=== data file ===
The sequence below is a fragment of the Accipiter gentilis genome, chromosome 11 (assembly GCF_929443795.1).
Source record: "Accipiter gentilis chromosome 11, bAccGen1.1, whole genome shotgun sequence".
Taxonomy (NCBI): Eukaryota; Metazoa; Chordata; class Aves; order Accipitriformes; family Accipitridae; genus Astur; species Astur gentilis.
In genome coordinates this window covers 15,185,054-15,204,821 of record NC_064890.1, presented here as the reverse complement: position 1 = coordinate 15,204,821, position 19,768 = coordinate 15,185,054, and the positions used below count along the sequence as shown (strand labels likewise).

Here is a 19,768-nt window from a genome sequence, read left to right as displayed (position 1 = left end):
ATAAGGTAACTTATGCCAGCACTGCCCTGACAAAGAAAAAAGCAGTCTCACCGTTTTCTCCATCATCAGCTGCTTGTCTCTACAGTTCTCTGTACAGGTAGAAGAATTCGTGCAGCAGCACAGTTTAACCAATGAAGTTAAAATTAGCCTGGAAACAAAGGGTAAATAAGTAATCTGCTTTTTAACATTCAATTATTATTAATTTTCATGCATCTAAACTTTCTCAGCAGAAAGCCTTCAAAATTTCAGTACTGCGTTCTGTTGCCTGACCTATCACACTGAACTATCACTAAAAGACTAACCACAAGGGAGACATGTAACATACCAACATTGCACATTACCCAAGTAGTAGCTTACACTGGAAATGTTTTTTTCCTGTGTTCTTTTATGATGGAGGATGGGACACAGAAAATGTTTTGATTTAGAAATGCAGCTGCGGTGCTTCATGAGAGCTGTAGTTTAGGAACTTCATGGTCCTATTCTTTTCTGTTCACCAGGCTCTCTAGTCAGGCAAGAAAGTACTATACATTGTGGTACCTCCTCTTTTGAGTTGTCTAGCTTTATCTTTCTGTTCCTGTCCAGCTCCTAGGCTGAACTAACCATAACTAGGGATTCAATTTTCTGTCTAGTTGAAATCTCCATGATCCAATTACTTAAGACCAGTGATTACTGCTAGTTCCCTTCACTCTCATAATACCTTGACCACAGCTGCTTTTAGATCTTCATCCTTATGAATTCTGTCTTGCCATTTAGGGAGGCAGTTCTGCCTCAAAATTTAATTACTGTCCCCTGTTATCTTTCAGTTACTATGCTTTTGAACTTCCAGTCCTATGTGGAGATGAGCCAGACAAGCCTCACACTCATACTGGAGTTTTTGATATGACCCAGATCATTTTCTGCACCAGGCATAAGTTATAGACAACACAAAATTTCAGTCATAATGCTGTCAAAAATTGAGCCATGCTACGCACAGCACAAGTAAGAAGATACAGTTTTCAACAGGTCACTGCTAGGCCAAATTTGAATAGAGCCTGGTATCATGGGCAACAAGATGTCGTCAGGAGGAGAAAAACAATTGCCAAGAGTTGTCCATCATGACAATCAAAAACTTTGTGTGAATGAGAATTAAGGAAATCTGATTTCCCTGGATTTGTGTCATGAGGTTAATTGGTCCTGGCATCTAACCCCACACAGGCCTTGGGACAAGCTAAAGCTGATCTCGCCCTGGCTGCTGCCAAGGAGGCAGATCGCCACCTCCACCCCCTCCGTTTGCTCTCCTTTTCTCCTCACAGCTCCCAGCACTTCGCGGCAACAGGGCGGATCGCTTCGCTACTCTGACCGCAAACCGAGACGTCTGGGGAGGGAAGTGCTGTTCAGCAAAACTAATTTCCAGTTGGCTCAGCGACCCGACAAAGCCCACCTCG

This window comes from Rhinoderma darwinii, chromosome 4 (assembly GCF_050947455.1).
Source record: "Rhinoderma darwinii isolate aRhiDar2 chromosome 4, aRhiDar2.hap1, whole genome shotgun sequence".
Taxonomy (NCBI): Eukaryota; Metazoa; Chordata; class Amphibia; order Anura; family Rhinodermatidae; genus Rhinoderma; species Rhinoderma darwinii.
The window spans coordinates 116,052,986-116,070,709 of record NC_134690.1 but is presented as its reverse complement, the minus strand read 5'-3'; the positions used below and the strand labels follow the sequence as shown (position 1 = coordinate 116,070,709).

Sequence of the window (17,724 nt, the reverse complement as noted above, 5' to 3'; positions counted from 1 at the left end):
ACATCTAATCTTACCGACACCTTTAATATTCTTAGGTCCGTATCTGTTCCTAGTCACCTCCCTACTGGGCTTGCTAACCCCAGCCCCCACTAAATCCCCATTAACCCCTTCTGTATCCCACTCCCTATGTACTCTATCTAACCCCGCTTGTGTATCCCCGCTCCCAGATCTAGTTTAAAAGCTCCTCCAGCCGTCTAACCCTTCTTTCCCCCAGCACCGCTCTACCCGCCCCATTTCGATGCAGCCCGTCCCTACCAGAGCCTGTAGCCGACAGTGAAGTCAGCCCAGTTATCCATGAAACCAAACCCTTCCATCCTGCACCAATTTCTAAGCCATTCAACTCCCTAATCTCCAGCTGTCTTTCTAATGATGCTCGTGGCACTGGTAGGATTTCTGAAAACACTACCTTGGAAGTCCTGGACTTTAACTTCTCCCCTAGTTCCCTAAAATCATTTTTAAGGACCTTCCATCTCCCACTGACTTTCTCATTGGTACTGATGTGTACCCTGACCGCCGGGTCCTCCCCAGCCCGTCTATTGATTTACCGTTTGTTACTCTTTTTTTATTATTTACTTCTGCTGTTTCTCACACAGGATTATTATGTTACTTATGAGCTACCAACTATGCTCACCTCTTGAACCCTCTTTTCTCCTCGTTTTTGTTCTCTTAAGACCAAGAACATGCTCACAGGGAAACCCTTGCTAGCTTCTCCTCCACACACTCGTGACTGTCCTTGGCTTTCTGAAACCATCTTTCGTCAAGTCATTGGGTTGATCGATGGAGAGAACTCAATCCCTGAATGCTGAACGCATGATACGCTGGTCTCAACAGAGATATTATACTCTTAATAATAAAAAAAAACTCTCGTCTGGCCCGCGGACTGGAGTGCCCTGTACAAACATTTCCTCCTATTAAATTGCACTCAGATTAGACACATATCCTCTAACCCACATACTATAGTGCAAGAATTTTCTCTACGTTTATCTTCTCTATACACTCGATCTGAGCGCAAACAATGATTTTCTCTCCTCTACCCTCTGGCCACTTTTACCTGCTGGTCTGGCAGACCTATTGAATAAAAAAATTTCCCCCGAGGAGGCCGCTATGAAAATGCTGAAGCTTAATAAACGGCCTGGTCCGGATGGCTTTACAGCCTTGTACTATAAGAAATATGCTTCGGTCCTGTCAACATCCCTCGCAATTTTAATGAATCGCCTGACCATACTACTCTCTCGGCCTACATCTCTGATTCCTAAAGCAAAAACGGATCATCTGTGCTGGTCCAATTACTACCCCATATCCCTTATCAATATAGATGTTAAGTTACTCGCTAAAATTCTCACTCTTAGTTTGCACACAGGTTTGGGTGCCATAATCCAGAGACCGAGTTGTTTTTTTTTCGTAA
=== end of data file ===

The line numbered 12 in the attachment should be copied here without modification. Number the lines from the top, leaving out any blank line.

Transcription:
ACATCTAATCTTACCGACACCTTTAATATTCTTAGGTCCGTATCTGTTCCTAGTCACCTCCCTACTGGGCTTGCTAACCCCAGCCCCCACTAAATCCCCATTAACCCCTTCTGTATCCCACTCCCTATGTACTCTATCTAACCCCGCTTGTGTATCCCCGCTCCCAGATCTAGTTTAAAAGCTCCTCCAGCCGTCTAACCCTTCTTTCCCCCAGCACCGCTCTACCCGCCCCATTTCGATGCAGCCCGTCCCTACCAGAGCCTGTAGCCGACAGTGAAGTCAGCCCAGTTATCCATGAAACCAAACCCTTCCATCCTGCACCAATTTCTAAGCCATTCAACTCCCTAATCTCCAGCTGTCTTTCTAATGATGCTCGTGGCACTGGTAGGATTTCTGAAAACACTACCTTGGAAGTCCTGGACTTTAACTTCTCCCCTAGTTCCCTAAAATCATTTTTAAGGACCTTCCATCTCCCACTGACTTTCTCATTGGTACTGATGTGTACCCTGACCGCCGGGTCCTCCCCAGCCCGTCTATTGATTTACCGTTTGTTACTCTTTTTTTATTATTTACTTCTGCTGTTTCTCACACAGGATTATTATGTTACTTATGAGCTACCAACTATGCTCACCTCTTGAACCCTCTTTTCTCCTCGTTTTTGTTCTCTTAAGACCAAGAACATGCTCACAGGGAAACCCTTGCTAGCTTCTCCTCCACACACTCGTGACTGTCCTTGGCTTTCTGAAACCATCTTTCGTCAAGTCATTGGGTTGATCGATGGAGAGAACTCAATCCCTGAATGCTGAACGCATGATACGCTGGTCTCAACAGAGATATTATACTCTTAATAATAAAAAAAAACTCTCGTCTGGCCCGCGGACTGGAGTGCCCTGTACAAACATTTCCTCCTATTAAATTGCACTCAGATTAGACACATATCCTCTAACCCACATACTATAGTGCAAGAATTTTCTCTACGTTTATCTTCTCTATACACTCGATCTGAGCGCAAACAATGATTTTCTCTCCTCTACCCTCTGGCCACTTTTACCTGCTGGTCTGGCAGACCTATTGAATAAAAAAATTTCCCCCGAGGAGGCCGCTATGAAAATGCTGAAGCTTAATAAACGGCCTGGTCCGGATGGCTTTACAGCCTTGTACTATAAGAAATATGCTTCGGTCCTGTCAACATCCCTCGCAATTTTAATGAATCGCCTGACCATACTACTCTCTCGGCCTACATCTCTGATTCCTAAAGCAAAAACGGATCATCTGTGCTGGTCCAATTACTACCCCATATCCCTTATCAATATAGATGTTAAGTTACTCGCTAAAATTCTCACTCTTAGTTTGCACACAGGTTTGGGTGCCATAATCCAGAGACCGAGTTGTTTTTTTTTCGTAA